Even worse, we soon know even more about fictional characters than we do about real people. Listen to people in their casual conversation and you’ll hear how much time they waste talking about television shows, old movies, and comic book characters. When we could be making better plans for our own lives or getting to know each other better, we instead spend our time exchanging useless information the media has pumped into our heads. And of course the more time we spend wondering who will be Rolling Stone’s “band of the year” next, the less time we have to make more of our own lives.
There’s a reason that things are this way.
When television companies, movie producers, and their ilk convince us that entertaining, exciting life is not something that exists all around us every day but instead can only be found in the lives of celebrities, or in movies, they get to sell life itself back to us.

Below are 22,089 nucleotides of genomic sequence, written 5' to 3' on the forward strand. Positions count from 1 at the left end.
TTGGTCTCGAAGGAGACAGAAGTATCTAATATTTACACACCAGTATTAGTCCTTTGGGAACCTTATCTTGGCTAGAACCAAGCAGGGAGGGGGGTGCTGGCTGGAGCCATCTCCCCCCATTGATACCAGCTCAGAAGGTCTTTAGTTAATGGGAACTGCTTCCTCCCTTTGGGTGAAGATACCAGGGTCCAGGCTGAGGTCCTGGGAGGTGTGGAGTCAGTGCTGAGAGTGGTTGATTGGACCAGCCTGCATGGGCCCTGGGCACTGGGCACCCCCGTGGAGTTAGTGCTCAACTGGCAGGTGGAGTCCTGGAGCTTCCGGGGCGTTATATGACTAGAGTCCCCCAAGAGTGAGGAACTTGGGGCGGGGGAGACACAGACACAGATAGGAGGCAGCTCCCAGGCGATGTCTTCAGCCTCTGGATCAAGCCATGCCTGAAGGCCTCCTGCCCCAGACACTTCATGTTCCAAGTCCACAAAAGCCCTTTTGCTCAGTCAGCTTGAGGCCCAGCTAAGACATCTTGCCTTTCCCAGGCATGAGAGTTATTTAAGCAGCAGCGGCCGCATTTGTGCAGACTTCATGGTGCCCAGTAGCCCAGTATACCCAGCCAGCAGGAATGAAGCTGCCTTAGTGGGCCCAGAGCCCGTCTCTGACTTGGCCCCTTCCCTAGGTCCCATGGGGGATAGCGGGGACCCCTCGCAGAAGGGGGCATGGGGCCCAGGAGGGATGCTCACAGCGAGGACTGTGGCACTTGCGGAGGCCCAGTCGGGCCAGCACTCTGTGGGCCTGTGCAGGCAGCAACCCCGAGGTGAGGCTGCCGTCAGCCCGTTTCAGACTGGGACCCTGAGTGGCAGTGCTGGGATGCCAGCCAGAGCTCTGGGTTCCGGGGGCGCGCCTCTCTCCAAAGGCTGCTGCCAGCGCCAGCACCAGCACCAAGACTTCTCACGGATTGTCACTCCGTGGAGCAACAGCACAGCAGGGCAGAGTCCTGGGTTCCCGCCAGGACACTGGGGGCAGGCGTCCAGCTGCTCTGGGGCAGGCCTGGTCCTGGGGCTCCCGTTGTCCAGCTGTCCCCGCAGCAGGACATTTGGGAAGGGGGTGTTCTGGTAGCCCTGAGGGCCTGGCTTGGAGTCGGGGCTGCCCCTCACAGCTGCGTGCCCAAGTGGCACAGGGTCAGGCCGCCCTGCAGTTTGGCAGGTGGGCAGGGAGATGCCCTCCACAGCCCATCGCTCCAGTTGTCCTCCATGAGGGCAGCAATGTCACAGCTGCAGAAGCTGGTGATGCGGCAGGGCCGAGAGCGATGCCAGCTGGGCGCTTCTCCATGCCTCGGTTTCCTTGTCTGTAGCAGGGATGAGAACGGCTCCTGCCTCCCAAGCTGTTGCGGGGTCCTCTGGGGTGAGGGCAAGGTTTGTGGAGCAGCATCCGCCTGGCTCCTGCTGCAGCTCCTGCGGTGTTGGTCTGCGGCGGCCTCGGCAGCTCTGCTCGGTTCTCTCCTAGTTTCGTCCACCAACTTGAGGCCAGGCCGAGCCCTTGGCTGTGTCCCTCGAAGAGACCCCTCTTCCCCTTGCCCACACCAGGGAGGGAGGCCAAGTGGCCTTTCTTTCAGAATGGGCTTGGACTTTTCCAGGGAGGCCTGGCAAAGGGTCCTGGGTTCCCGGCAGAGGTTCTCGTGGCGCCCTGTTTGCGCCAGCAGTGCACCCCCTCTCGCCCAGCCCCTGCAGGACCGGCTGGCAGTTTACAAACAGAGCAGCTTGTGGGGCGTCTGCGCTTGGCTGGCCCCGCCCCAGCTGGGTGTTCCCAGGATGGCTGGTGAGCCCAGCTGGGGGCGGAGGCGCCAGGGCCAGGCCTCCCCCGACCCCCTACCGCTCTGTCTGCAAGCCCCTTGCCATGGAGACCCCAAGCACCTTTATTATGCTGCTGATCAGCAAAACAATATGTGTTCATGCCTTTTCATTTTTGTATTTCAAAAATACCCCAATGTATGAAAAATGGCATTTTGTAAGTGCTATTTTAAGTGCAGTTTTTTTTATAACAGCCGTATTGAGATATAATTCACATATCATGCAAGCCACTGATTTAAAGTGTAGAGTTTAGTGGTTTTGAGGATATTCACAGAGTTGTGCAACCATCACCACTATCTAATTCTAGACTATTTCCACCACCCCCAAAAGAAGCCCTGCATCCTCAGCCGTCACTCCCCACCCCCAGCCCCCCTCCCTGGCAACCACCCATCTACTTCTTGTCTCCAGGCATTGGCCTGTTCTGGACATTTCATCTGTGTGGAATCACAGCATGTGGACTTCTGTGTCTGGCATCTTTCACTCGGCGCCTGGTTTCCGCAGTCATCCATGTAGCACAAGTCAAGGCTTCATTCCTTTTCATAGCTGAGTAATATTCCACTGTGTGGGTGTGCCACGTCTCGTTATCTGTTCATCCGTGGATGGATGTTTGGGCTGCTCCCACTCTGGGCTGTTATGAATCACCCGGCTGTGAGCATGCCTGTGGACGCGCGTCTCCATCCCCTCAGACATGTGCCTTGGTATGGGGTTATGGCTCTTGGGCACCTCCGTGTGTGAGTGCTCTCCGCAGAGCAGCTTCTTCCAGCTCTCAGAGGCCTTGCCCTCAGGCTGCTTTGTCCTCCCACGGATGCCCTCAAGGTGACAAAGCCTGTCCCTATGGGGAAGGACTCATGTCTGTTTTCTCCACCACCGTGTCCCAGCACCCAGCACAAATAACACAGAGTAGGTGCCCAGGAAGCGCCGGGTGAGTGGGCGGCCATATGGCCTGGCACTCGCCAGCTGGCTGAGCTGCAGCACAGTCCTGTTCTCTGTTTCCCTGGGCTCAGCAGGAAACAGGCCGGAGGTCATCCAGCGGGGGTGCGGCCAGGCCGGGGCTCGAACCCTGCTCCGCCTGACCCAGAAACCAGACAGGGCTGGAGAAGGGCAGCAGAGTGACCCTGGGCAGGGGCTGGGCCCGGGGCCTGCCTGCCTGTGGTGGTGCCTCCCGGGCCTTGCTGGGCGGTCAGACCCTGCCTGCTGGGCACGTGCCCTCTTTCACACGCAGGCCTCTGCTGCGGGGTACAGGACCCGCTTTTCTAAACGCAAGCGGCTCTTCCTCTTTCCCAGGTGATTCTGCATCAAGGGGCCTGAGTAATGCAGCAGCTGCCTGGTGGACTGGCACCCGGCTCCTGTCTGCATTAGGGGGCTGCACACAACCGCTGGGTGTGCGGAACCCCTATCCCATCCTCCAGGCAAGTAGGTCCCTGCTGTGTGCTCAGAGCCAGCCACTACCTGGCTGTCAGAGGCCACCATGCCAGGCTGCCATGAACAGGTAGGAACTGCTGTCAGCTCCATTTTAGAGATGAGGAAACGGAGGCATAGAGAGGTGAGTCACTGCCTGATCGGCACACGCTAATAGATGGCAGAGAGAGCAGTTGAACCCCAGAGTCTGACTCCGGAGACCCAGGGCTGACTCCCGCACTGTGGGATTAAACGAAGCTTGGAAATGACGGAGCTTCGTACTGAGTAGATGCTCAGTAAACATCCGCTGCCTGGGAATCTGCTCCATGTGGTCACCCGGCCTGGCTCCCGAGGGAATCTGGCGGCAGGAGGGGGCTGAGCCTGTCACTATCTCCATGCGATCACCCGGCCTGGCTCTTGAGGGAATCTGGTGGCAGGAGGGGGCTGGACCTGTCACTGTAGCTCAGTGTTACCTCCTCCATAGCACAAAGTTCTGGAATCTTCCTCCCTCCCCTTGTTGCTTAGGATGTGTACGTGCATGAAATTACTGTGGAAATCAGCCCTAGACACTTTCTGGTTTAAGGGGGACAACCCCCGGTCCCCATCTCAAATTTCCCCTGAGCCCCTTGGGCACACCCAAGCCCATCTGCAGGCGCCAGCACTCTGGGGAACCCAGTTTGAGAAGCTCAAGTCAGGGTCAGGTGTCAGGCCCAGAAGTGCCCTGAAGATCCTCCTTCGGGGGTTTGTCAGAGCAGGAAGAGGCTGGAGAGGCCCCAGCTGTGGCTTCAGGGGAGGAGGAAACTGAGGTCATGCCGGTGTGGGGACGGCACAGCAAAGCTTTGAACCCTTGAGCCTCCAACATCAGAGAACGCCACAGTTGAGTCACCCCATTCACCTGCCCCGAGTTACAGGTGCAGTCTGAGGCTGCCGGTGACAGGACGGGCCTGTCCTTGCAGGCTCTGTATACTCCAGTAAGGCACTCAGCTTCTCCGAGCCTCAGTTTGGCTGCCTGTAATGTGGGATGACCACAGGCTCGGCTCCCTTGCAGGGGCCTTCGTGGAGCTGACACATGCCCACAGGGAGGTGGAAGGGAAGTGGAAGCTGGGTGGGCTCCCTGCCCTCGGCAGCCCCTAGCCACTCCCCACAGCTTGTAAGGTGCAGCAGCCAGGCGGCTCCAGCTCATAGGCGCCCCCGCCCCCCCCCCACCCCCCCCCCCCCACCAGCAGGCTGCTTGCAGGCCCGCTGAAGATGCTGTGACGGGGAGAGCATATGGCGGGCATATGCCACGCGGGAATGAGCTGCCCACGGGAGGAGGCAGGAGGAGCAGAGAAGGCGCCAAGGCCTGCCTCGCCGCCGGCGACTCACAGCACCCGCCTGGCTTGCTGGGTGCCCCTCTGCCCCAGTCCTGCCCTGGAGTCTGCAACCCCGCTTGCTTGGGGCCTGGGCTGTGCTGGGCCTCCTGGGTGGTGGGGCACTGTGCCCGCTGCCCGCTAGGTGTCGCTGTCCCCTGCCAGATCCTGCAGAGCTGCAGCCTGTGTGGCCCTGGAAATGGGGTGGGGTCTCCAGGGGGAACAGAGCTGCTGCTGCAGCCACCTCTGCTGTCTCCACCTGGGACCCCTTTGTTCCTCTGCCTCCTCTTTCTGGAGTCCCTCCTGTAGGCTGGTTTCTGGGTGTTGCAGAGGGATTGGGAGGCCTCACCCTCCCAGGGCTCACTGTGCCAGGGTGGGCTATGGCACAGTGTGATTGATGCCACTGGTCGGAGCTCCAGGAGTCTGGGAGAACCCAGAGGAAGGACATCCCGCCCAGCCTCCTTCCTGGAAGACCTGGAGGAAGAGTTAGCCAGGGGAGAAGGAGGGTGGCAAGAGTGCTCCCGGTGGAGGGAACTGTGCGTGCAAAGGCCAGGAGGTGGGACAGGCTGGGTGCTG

That is, when you spend your spare time watching television rather than traveling or falling in love or playing soccer, you come to believe that the most excitement you can have is in watching a travel show, a soap opera, or a sports game on television. And the more you watch these things on television, the more you forget that you could actually be out doing these things yourself rather than just watching them. You’d be surprised how much more exciting it is to actually make music yourself than to watch MTV — how much more fulfilling it is to make love yourself than to watch some strangers in a pornographic movie — how much more exhilarating it is to actually struggle against an obstacle yourself than to just watch an adventure movie. But the less often you leave the television set to actually do these things, the more empty your actual life is, and the more you need the television shows to make up for the lack of any real excitement in your life.